15

I have some dynamic SOQL code in which I'd like to identify whether a method argument is a collection or a single value:

SObject[] query(SObjectType sobType, String field, Object data) {
    // Want to know if data is a collection e.g. set or list
    // that requires an "in" or a single value that requires
    // an "=" in the query. (May also need to use separate bind variables.)
}

I note that the sort of check shown immediately below seems to require an exact match for the type of the collection (Id in this case to return true) which is not what I want:

Object o = new Set<Id>();
System.debug(o instanceof Set<Id>);

Is there a simple way to make this determination?

(Yes there are various other ways to code this; checking first to see if there is a direct solution.)

PS

Looks like great caution is needed when using instanceof with collections.

17

If you are using a data binding, you do not need to know. = will work in either case, so you don't need to ever switch to IN for the use case you outline above. I used the following code in Execute Anonymous to demonstrate:

Object searchTerm = new Set<String> { 'test', 'test2' };
SObjectField field = Account.Name;
SObjectType sObjectType = Account.sObjectType;

system.debug(Database.query(
    'SELECT Id FROM ' + sObjectType + ' WHERE ' + field + ' = :searchTerm'
));

I also used searchTerm = 'test'; and the query ran just fine in either case.

  • 4
    Perfect - just what I need. Requiring "in" was a bad assumption on my part. (For completeness I wonder if there is a good answer to the title of the question but I don't need it right now given your approach.) – Keith C Jul 8 '16 at 19:44
  • 2
    I too thought that IN was required for collections. I'd +1 again if I could. – Derek F Jul 8 '16 at 20:34
11

Another alternative might be this:

public static Boolean isCollection(Object input)
{
    Object test;
    try{
       test = (List<Object>)input;
       return true;
    }
    catch(System.TypeException ex){}
    return false;
}

This should work for any Object. Note that this does not work for Sets or Maps, which both return conversion errors regardless. You could also modify it to the following:

public static Boolean isCollection(Object input)
{
    Object test;
    try{
       test = (List<Object>)input;
       return true;
    }
    catch(System.TypeException ex)
    {
        String message = ex.getMessage();
        return message.contains('Set<') || message.contains('Map<');
    }
    return false;
}
  • pretty clever -- debug log gets littered with exceptions though – cropredy Jul 8 '16 at 20:19
  • Sneaky - one to remember. – Keith C Jul 8 '16 at 20:21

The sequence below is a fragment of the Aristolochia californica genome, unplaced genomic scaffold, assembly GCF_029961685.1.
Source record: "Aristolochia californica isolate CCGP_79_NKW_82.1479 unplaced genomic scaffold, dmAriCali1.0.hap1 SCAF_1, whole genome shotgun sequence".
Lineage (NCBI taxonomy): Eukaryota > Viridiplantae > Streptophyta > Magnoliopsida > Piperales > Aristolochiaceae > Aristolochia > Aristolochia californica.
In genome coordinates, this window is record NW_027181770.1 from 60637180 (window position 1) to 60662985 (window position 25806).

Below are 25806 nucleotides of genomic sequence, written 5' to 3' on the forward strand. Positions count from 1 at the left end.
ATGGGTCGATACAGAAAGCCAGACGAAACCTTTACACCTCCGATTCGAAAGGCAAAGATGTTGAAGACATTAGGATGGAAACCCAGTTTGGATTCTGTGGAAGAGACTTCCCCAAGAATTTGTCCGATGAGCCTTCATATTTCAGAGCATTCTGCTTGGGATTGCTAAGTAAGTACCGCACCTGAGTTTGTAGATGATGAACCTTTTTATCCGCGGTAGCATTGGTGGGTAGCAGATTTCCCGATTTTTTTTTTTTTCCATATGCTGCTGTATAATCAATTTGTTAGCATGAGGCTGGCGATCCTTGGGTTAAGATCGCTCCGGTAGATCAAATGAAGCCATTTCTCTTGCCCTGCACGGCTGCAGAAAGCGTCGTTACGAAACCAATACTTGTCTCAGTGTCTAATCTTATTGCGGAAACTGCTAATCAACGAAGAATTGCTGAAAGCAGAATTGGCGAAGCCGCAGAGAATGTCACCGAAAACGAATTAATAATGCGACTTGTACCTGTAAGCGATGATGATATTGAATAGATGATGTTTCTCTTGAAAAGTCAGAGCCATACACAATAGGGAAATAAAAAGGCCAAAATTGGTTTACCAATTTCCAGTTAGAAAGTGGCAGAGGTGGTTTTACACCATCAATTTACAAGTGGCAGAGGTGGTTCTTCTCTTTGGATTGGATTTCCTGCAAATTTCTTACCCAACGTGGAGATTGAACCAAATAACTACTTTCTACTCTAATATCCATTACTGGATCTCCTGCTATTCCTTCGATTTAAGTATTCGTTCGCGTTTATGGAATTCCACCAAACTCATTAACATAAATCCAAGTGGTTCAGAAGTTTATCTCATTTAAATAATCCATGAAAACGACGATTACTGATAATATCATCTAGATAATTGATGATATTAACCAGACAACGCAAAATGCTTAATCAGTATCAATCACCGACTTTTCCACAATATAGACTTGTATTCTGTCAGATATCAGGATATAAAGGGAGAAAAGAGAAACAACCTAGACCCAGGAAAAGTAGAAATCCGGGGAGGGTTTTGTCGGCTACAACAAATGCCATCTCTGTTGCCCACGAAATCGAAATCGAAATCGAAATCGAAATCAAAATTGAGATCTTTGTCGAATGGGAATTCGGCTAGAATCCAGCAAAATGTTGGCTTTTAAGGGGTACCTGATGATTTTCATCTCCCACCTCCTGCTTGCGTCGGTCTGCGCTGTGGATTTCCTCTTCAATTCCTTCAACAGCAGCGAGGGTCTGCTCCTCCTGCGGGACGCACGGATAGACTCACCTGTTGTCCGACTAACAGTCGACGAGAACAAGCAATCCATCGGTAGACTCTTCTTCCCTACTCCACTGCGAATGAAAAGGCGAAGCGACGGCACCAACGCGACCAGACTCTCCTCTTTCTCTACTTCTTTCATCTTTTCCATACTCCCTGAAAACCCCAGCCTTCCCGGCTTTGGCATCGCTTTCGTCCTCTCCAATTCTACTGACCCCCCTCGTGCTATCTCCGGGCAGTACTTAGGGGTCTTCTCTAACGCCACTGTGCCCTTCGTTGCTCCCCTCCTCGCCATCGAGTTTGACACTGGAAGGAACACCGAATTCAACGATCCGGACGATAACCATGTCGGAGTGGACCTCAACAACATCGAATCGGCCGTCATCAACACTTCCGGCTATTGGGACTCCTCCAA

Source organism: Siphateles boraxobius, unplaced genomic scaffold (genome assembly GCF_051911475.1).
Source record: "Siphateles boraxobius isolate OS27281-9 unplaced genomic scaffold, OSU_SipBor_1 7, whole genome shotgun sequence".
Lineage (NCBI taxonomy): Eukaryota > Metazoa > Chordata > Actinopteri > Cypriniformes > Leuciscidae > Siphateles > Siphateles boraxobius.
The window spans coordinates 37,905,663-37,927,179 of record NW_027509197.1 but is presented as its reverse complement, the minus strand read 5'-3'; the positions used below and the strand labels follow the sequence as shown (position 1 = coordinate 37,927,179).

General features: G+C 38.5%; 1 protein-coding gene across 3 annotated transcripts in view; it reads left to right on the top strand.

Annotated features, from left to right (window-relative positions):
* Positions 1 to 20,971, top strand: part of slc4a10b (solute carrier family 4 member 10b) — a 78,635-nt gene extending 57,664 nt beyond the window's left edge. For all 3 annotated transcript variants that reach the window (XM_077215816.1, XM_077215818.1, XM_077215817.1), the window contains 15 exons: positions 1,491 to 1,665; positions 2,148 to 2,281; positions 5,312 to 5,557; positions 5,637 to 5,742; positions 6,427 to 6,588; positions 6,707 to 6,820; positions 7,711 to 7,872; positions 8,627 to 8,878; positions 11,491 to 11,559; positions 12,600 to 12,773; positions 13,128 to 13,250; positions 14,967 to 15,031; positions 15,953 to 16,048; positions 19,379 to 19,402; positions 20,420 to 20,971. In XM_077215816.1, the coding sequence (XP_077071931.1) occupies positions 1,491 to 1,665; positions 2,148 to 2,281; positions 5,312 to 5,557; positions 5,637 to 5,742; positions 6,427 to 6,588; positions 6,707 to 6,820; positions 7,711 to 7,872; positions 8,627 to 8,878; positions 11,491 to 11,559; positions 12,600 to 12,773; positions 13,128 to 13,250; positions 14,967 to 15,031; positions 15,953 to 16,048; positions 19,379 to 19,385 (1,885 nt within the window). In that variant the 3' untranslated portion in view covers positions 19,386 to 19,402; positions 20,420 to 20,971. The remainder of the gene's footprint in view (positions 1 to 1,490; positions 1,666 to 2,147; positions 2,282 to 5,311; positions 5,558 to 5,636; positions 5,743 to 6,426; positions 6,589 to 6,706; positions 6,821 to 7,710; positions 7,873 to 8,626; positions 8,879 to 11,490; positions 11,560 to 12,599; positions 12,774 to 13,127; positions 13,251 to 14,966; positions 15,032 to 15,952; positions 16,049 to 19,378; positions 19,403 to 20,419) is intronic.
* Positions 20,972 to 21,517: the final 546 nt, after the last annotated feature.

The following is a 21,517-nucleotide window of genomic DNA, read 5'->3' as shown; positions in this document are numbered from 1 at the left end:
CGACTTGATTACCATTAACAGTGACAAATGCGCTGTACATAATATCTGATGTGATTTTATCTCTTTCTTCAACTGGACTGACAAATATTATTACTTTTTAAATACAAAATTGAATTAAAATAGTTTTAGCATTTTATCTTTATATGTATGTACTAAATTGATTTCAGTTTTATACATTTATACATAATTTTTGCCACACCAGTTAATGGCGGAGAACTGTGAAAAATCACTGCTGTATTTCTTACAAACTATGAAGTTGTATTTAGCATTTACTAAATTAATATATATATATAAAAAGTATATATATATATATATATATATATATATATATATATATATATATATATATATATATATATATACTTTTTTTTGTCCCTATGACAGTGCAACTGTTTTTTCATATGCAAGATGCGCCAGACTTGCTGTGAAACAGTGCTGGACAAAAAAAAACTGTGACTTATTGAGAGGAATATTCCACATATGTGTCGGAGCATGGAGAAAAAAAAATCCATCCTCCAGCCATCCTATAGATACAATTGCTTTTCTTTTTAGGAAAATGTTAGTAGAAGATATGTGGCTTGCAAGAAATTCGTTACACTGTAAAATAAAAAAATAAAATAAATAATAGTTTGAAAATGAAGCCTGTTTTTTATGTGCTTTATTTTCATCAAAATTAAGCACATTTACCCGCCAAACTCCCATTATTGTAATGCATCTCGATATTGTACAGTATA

• Using exceptions for flow control like this is generally a code smell, and should be avoided, but I still think this one is the best of the solutions to the letter of the question. – Derek F Jul 8 '16 at 20:35
  • 2
    Are you sure it actually works with Set or Map when the type is concrete? I'm 90% certain that will fail. – Adrian Larson Jul 8 '16 at 20:48
  • 2
    @IllusiveBrian I did a small collection of tests, and basically proved that map, set, and lists are fundamentally type-broken. See apex String instanceof Object?. – sfdcfox Jul 9 '16 at 1:21
2

If you really want to determine whether an Object instance is a collection of primitives, it would be a somewhat inelegant || chain:

public static Boolean isCollection(Object input)
{
    return input instanceof Set<String> || input instanceof List<String> ||
         input instanceof Set<Id> || input instanceof List<Id> ||
         input instanceof Set<Date> || input instanceof List<Date> ||
         input instanceof Set<Datetime> || input instanceof List<Datetime> ||
         input instanceof Set<Decimal> || input instanceof List<Decimal> ||
         input instanceof Set<Integer> || input instanceof List<Integer> ||
         input instanceof Set<Double> || input instanceof List<Double> ||
         input instanceof Set<Long> || input instanceof List<Long>;
}

You could add a few more instanceof checks, but it's unclear how sensical they would be, for example Set<Boolean>, List<Boolean>, Set<SObject>, List<SObject>, etc.

  • 2
    Yep inelegant especially as in this context it might be a collection of one of dozens of SObject types not the limited set of primitives. – Keith C Jul 8 '16 at 19:55
  • How would you use a single SObject in a filter? I can't see how that's relevant here, but you could check List<SObject> also. – Adrian Larson Jul 8 '16 at 19:59
  • The data argument might be e.g. a List<Account> (with field being 'AccountId') where the query is looking for all the child Contact objects. – Keith C Jul 8 '16 at 20:19
  • 2
    Mind you, if they simply fixed their instanceOf nonsense, we could actually just do return o instanceof set<object> || o instanceof list<object> || o instanceof map<object, object>; However, until they choose to fix that problem, we're kind of stuck. – sfdcfox Jul 9 '16 at 1:10
  • Same root cause for why @IllusiveBrian's answer did not work. – Adrian Larson Jul 9 '16 at 1:11
2

How about this:

Json.serialize(data).startsWith('[')

Object collection = new List<String>{};
Object singleton  = '[';

system.debug(logginglevel.info,json.serialize(collection) + '\n' + Json.serialize(singleton));

produces:

[]
"[" 
  • 2
    Think this might be towards the last resort end of the spectrum, particularly if the collection is large so that the JSON creation is a lot of work... – Keith C Jul 8 '16 at 20:23
  • 1
    @KeithC yes, I agree -- more of a theoretical solution than robustly practical – cropredy Jul 8 '16 at 20:25

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